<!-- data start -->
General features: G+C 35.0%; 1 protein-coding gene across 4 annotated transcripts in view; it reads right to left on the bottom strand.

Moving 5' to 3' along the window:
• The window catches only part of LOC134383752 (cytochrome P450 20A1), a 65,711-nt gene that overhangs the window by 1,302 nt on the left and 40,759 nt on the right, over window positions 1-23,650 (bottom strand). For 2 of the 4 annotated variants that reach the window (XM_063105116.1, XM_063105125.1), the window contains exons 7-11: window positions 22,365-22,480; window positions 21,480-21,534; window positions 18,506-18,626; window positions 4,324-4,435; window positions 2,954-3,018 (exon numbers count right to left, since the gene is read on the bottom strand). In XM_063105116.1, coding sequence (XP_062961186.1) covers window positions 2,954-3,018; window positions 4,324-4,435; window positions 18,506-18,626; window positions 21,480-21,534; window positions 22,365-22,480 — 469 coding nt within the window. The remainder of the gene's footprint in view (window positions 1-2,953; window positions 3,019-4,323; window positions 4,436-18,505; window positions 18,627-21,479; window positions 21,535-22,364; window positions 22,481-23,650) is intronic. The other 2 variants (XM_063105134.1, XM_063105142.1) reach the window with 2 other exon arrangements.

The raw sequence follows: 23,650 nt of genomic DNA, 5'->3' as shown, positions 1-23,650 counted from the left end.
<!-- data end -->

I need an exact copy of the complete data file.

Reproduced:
General features: G+C 35.0%; 1 protein-coding gene across 4 annotated transcripts in view; it reads right to left on the bottom strand.

Moving 5' to 3' along the window:
• The window catches only part of LOC134383752 (cytochrome P450 20A1), a 65,711-nt gene that overhangs the window by 1,302 nt on the left and 40,759 nt on the right, over window positions 1-23,650 (bottom strand). For 2 of the 4 annotated variants that reach the window (XM_063105116.1, XM_063105125.1), the window contains exons 7-11: window positions 22,365-22,480; window positions 21,480-21,534; window positions 18,506-18,626; window positions 4,324-4,435; window positions 2,954-3,018 (exon numbers count right to left, since the gene is read on the bottom strand). In XM_063105116.1, coding sequence (XP_062961186.1) covers window positions 2,954-3,018; window positions 4,324-4,435; window positions 18,506-18,626; window positions 21,480-21,534; window positions 22,365-22,480 — 469 coding nt within the window. The remainder of the gene's footprint in view (window positions 1-2,953; window positions 3,019-4,323; window positions 4,436-18,505; window positions 18,627-21,479; window positions 21,535-22,364; window positions 22,481-23,650) is intronic. The other 2 variants (XM_063105134.1, XM_063105142.1) reach the window with 2 other exon arrangements.

The raw sequence follows: 23,650 nt of genomic DNA, 5'->3' as shown, positions 1-23,650 counted from the left end.